The use of stock brokers and insurance claims agents and adjusters in § 541.205(c)(5) as examples of employees who are “servicing” a business is not inconsistent with the language of the regulations. To the extent that these employees primarily serve as general financial advisors or as consultants on the proper way to conduct a business, e.g., advising businesses how to increase financial productivity or reduce insured risks, these employees properly would qualify for exemption under this regulation. Here, although probation officers provide recommendations to the courts, these recommendations do not involve advice on the proper way to conduct the business of the court, but merely provide information which the court uses in the course of its daily production activities.

 Id.  The foregoing discussion focuses only on whether the employers established that the requirements of Section 541.201(a) were met.  The Ninth Circuit apparently did not have cause to analyze the question of whether the employee’s “primary duty was the performance of work directly related to the management or general business operations of the employer’s customers.”  See 29 C.F.R. §541.201(c).  As such, Bratt fails to provide any analytical support for the DOL’s attempt to add a “purely personal” limitation to Section 541.201(c)’s definition of primary duty.

The DOL’s reliance on Opinion Letter FLSA2005-21 is also misplaced, as the letter does not address the questions raised by an analysis of Section 541.201(c).  WHD Opinion Letter FLSA2005-21.  In FLSA2005-21, WHD was asked to provide an opinion “concerning the applicability of the administrative exemption  . . . to background investigators . . .”  Id.  Although WHD quotes Section 541.201(c) in its entirety, the WHD’s analysis was focused on Section 541.201(a).  Id.  After applying the facts presented to Section 541.201(a), the DOL concludes as follows:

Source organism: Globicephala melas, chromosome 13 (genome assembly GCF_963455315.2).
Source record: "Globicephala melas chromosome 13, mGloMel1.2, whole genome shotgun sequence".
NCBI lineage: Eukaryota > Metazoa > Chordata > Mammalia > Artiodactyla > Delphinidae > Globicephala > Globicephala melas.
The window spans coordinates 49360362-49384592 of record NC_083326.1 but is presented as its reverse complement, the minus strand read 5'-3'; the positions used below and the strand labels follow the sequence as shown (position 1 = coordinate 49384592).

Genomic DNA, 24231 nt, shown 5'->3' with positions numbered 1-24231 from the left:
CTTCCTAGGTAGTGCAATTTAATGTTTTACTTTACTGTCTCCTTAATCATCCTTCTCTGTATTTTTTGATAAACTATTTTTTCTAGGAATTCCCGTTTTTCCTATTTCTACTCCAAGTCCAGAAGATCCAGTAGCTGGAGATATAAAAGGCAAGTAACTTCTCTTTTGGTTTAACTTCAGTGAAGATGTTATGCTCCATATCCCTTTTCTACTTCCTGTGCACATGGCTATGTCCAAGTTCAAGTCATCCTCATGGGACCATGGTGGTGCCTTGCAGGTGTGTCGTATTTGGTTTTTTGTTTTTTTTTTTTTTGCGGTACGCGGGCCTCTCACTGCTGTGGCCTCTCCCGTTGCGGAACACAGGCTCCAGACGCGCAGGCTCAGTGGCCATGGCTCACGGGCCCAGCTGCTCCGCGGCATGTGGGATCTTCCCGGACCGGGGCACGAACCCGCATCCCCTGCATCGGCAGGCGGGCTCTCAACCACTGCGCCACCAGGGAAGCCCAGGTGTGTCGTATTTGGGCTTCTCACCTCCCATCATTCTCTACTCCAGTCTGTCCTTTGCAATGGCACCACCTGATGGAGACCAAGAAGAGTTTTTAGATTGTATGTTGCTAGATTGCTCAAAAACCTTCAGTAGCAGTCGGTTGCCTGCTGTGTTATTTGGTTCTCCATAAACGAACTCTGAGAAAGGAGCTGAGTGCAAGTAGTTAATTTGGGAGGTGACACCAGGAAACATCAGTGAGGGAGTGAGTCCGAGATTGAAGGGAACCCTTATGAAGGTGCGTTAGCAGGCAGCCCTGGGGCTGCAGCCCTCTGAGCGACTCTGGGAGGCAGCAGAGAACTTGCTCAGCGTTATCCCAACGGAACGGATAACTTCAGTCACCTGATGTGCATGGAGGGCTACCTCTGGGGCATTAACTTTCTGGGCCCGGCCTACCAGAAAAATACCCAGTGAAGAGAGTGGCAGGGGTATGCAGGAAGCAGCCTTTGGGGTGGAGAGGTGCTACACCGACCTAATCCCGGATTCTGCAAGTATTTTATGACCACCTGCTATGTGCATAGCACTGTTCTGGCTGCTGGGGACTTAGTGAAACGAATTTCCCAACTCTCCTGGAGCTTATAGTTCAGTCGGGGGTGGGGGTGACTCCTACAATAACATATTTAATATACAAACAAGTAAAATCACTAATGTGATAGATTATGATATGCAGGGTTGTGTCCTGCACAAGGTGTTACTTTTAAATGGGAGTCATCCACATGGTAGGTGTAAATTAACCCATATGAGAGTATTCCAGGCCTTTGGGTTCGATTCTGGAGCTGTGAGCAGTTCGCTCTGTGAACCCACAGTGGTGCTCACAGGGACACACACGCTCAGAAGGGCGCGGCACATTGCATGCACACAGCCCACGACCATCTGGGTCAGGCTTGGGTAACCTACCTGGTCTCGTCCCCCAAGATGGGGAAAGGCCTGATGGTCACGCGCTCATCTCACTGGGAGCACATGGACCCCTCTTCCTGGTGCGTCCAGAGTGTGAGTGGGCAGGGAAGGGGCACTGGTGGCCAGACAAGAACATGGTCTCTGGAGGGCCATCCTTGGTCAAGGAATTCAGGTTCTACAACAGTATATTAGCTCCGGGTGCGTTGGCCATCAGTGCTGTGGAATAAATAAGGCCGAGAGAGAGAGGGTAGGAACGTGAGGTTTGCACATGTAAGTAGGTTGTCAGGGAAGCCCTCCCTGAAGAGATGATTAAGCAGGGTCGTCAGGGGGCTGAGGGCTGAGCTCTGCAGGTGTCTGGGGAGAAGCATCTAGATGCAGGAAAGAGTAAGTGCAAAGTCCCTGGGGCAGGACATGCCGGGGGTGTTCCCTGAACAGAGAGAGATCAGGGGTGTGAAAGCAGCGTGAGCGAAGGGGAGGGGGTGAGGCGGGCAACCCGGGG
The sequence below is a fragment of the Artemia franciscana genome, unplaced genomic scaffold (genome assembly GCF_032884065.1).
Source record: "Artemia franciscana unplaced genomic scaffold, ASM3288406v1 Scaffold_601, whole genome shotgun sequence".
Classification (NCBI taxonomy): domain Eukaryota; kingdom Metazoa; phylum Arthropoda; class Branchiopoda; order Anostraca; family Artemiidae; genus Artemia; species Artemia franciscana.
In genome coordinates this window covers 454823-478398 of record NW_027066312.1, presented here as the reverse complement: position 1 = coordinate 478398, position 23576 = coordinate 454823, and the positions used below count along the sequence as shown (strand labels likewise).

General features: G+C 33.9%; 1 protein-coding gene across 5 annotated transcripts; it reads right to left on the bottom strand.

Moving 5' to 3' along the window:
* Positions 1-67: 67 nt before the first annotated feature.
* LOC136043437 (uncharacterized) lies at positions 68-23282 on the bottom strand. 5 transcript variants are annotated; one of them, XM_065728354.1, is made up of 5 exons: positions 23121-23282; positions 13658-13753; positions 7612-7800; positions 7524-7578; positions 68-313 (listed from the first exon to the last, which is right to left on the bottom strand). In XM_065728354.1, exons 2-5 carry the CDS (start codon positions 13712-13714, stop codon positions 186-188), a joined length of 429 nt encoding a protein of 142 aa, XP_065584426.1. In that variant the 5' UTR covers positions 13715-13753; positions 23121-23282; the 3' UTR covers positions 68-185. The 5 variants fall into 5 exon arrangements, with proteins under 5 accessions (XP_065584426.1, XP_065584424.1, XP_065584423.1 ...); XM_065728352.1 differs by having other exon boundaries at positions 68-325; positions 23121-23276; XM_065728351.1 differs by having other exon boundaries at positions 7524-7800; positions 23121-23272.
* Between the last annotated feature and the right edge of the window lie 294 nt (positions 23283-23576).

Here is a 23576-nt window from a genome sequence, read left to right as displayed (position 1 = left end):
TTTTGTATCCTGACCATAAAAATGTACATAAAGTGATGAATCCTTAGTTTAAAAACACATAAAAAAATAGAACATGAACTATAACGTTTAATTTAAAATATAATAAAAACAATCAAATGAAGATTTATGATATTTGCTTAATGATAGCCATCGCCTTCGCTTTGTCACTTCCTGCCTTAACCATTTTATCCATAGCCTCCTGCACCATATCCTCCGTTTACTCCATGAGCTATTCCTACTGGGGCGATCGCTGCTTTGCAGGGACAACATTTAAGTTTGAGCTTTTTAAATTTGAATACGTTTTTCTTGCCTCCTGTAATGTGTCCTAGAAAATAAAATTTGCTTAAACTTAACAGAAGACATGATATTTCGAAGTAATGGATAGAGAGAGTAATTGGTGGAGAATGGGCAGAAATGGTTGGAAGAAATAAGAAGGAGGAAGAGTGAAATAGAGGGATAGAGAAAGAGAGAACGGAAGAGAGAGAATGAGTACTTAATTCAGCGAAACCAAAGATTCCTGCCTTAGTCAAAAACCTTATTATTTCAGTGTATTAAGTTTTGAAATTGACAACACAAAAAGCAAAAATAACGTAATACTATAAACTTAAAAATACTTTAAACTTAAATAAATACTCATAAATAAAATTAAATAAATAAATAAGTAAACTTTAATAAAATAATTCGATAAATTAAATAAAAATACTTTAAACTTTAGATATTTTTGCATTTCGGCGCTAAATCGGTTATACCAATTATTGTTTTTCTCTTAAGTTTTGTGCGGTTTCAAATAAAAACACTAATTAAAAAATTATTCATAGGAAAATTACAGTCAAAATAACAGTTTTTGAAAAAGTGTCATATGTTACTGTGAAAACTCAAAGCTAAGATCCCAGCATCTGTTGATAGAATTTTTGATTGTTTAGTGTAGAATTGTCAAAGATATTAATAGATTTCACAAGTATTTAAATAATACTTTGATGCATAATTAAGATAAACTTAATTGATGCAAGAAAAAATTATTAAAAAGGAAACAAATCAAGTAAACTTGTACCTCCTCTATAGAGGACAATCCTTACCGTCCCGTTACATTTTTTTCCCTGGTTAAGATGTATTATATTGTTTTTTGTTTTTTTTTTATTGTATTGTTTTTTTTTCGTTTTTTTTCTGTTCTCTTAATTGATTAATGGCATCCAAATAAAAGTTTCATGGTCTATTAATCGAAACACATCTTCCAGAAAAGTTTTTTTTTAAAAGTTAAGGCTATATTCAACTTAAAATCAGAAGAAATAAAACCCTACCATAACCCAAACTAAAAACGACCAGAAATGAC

“We believe that the activities performed by Investigators employed by your client are more related to providing the ongoing, day-to-day investigative services, rather than performing administrative functions directly related to managing your client’s business.  From the information provided in your letter, it appears that the primary duty of the Investigator is diligent and accurate fact-finding, according to DSS guidelines, the results of which are turned over to DSS who then makes a decision as to whether to grant or deny security clearances. Such activities, while important, do not directly relate to the management or general business operations of the employer within the meaning of the regulations.”

Id., at p. 4.  As the Ninth Circuit did in Bratt, the WHD’s analysis only answers whether the employee’s primary duty is directly related to the management or general business operations of the employer.  As such, FLSA2005-21 fails to provide any analytical support for the DOL’s attempt to add a “purely personal” limitation to Section 541.201(c)’s definition of primary duty.

The DOL’s reliance on Opinion Letter FLSA2005-30 is also misplaced as the letter’s analysis is focused on the employee’s duties, and not on the identity of the employee.  WHD Opinion Letter FLSA2005-30.  In FLSA2005-30, WHD was asked to provide an opinion on whether a “Regional Advocate” can be considered an exempt administrative employee.  Id., at p. 1.  The following is a description of the Regional Advocate’s duties:

The Regional Advocate is responsible for advocating for services for people with disabilities.  The Regional Advocate represents the wishes and desires of a client and must do so in accordance with national protection and advocacy standards.  The Regional Advocate’s duties include keeping informed of changes in federal/state laws, regulations, policies, and court orders affecting persons with disabilities. The Regional Advocate maintains full and accurate documentation of all clients assigned, and prepares and provides regular monthly reports of assigned cases to the Data Report Specialist and other management personnel.  The Regional Advocate is also responsible for investigating and acting upon complaints of abuse or neglect, directly advises the Lead Advocate on matters relating to the client’s concerns, and participates in client case reviews.  Furthermore, the Regional Advocate is responsible for representing the employer in outside forums, committees, and work groups as assigned by the Program Director.  The Regional Advocate does not supervise other employees.

Id.

WHD concluded that a Regional Advocate does not meet the criteria to qualify as an exempt administrative employee.  Id. at p. 2.  The WHD explained –